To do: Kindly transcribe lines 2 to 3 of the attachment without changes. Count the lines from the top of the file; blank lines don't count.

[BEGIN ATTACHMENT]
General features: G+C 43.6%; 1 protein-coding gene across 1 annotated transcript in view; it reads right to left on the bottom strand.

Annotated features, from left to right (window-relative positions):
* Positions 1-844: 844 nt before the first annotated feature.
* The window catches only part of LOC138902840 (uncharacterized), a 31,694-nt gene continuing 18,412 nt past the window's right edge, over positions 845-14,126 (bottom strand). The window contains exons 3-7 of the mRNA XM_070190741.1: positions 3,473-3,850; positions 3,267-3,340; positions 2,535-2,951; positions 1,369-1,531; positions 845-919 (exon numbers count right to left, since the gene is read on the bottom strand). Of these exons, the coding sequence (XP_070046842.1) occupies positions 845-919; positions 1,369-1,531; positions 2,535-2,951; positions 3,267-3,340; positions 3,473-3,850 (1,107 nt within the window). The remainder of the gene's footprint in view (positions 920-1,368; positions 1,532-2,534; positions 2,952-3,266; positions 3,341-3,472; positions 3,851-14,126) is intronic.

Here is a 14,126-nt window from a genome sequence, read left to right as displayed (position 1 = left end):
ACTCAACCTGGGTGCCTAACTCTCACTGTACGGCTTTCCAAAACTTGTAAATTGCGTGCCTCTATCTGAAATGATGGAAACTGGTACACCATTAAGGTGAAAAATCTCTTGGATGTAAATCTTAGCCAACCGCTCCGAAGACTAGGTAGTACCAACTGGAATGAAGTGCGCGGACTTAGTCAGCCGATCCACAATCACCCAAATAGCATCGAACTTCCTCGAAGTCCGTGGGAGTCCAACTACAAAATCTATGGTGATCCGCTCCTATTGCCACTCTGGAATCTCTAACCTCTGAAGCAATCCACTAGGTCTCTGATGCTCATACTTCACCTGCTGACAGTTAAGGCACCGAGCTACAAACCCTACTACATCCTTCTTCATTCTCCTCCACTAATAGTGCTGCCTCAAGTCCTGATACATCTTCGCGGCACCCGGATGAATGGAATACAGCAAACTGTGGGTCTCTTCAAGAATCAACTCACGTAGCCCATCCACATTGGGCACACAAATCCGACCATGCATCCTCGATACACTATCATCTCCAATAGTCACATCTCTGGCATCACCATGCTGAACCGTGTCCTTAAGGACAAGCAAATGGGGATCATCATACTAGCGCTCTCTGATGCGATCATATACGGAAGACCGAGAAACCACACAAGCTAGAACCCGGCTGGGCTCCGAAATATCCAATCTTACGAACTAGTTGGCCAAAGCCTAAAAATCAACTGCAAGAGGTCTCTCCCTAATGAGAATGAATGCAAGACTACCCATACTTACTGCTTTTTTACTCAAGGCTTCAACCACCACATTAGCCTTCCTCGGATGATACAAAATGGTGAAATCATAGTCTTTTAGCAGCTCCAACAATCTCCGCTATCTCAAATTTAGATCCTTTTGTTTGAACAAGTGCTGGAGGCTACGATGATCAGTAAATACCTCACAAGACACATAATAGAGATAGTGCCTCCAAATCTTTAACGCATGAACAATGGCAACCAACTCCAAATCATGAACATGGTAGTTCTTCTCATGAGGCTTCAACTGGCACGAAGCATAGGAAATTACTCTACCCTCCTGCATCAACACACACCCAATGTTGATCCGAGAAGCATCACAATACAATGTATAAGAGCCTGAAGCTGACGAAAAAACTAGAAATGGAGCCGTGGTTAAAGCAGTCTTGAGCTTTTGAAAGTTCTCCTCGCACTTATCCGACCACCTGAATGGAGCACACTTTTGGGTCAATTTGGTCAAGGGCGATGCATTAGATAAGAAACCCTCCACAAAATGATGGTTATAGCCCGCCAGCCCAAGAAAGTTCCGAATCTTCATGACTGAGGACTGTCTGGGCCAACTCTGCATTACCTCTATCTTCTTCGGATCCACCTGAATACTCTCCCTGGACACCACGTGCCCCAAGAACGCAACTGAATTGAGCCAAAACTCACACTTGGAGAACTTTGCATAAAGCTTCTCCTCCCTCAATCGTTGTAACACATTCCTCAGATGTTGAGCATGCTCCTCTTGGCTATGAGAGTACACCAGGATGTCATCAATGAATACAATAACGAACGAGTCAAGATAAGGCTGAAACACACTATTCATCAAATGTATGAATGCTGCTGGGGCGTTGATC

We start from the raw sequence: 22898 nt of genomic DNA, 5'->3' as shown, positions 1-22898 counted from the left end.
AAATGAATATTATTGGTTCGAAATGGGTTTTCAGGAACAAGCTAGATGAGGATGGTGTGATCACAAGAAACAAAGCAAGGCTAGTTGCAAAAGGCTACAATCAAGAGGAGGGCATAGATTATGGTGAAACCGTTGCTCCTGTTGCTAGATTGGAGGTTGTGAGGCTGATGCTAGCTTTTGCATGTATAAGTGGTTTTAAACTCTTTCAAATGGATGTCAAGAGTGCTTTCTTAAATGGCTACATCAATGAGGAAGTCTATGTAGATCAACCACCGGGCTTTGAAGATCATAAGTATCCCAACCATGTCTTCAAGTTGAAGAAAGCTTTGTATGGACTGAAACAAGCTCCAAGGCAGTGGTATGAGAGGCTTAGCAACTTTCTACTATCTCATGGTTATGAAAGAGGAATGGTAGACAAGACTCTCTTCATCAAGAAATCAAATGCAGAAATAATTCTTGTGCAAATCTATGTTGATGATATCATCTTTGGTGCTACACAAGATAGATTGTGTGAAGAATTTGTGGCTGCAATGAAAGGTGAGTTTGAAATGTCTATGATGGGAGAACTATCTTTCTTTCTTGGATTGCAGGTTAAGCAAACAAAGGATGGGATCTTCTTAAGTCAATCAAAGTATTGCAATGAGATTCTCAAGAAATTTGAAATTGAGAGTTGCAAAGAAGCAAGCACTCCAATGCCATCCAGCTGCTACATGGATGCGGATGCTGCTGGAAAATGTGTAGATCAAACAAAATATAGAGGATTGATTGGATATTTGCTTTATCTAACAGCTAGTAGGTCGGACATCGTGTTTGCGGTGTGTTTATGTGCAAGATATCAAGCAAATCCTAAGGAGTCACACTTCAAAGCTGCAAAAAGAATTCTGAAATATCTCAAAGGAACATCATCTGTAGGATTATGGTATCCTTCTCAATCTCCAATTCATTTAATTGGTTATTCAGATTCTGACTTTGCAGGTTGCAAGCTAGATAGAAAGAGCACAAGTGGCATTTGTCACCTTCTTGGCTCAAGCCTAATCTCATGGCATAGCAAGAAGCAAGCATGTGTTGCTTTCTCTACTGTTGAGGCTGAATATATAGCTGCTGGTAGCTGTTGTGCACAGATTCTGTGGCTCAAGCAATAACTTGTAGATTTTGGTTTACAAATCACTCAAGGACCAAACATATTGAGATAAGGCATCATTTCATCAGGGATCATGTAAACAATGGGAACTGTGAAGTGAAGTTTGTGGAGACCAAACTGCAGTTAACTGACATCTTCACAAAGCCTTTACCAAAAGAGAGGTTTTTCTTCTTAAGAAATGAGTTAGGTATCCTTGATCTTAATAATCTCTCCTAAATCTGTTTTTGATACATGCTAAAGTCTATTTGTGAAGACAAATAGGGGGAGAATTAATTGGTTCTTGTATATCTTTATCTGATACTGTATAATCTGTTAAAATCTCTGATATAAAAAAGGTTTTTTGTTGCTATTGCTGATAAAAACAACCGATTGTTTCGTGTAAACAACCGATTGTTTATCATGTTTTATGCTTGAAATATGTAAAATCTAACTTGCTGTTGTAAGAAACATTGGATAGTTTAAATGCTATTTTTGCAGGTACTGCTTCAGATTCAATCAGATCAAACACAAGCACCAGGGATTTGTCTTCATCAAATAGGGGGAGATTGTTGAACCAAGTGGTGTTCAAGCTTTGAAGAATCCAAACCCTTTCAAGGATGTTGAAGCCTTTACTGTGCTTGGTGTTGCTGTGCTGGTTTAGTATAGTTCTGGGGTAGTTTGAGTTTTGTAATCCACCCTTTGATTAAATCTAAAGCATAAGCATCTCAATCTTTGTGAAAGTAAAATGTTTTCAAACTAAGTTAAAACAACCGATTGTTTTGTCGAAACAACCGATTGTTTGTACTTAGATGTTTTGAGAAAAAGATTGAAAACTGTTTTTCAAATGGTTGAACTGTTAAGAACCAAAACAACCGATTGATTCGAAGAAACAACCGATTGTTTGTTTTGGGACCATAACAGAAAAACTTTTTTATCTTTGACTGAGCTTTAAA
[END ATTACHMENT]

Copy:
Annotated features, from left to right (window-relative positions):
* Positions 1-844: 844 nt before the first annotated feature.